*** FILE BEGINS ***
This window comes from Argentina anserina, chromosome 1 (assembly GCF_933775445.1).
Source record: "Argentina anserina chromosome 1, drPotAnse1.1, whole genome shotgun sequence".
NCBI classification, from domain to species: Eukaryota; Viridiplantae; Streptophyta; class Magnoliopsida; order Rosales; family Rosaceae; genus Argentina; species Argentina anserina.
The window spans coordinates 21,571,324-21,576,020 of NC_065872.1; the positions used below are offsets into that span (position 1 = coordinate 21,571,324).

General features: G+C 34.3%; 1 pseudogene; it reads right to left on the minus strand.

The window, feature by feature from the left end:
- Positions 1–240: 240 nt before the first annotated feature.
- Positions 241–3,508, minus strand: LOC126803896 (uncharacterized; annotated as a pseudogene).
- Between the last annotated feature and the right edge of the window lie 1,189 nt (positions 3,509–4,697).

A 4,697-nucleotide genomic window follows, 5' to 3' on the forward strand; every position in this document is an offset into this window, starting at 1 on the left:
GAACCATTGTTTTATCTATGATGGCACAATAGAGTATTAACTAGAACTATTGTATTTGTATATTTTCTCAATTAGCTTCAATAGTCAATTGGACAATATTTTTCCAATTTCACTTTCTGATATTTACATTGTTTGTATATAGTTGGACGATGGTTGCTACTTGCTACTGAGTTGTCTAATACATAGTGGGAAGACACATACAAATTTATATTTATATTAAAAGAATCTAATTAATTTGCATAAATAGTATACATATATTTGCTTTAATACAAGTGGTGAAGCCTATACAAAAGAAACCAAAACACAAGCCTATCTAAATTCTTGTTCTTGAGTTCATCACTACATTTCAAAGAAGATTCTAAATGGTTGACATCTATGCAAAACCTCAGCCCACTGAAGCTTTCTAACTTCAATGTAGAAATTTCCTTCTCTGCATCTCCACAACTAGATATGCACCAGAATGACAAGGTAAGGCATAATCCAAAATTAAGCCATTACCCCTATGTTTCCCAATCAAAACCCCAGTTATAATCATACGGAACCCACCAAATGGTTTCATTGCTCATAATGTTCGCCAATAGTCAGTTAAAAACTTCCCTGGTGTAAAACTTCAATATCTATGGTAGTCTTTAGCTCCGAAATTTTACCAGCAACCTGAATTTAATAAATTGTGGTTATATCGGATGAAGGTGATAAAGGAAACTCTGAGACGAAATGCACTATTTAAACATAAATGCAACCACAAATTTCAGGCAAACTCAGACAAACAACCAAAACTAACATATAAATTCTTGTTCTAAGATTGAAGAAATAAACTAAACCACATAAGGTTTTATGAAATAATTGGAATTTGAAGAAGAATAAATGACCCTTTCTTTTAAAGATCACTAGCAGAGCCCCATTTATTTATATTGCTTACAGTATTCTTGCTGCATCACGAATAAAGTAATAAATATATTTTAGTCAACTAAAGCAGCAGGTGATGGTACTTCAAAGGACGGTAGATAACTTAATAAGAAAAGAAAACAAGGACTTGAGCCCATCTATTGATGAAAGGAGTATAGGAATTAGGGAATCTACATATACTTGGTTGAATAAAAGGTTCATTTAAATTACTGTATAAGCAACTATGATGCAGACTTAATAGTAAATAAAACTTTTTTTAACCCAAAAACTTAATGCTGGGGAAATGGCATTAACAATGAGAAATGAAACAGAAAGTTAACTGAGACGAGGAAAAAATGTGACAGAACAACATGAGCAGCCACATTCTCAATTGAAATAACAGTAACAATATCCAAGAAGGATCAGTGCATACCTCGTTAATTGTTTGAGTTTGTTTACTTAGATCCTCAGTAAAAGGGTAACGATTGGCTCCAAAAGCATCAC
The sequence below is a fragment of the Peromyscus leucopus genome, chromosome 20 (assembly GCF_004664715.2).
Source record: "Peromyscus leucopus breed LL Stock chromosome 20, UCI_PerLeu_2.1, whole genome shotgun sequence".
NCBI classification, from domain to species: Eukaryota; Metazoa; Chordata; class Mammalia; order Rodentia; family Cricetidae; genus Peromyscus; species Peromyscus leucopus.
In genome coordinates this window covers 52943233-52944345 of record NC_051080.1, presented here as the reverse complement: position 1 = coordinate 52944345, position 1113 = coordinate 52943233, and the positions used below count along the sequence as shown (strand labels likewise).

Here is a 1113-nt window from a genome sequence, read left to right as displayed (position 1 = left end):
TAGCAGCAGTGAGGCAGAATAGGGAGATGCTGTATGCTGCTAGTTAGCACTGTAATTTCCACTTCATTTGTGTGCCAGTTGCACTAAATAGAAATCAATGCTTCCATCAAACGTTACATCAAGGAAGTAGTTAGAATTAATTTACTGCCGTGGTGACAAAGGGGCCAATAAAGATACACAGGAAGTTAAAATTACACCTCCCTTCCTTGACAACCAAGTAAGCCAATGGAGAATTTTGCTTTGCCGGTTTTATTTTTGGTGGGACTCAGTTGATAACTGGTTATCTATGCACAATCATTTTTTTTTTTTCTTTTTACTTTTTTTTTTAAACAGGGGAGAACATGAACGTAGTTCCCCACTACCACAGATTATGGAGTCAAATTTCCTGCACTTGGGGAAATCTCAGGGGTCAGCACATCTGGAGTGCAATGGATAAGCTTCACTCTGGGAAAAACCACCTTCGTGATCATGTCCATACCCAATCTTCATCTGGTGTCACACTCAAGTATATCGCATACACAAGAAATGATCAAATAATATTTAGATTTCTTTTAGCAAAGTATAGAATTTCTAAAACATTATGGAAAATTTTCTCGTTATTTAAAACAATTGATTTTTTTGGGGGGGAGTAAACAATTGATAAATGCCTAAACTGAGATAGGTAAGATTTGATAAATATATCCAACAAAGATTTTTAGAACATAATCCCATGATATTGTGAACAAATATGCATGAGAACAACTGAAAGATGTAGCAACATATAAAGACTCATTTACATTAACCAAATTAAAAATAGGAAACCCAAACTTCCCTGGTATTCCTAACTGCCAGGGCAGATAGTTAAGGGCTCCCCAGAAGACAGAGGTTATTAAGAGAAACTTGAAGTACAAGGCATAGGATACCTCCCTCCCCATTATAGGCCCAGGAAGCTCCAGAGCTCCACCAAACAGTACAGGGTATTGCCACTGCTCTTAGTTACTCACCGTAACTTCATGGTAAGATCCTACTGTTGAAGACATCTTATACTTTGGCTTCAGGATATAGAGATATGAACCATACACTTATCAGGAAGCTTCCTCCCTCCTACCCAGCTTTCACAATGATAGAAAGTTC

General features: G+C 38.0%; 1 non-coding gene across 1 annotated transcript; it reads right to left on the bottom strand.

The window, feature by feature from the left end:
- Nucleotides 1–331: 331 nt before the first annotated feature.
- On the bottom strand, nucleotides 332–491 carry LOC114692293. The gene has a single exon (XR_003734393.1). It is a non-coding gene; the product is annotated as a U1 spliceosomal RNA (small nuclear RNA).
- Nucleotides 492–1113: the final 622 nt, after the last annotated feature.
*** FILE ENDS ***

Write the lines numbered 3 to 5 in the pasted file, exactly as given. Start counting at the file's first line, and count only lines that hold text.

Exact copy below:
NCBI classification, from domain to species: Eukaryota; Viridiplantae; Streptophyta; class Magnoliopsida; order Rosales; family Rosaceae; genus Argentina; species Argentina anserina.
The window spans coordinates 21,571,324-21,576,020 of NC_065872.1; the positions used below are offsets into that span (position 1 = coordinate 21,571,324).

General features: G+C 34.3%; 1 pseudogene; it reads right to left on the minus strand.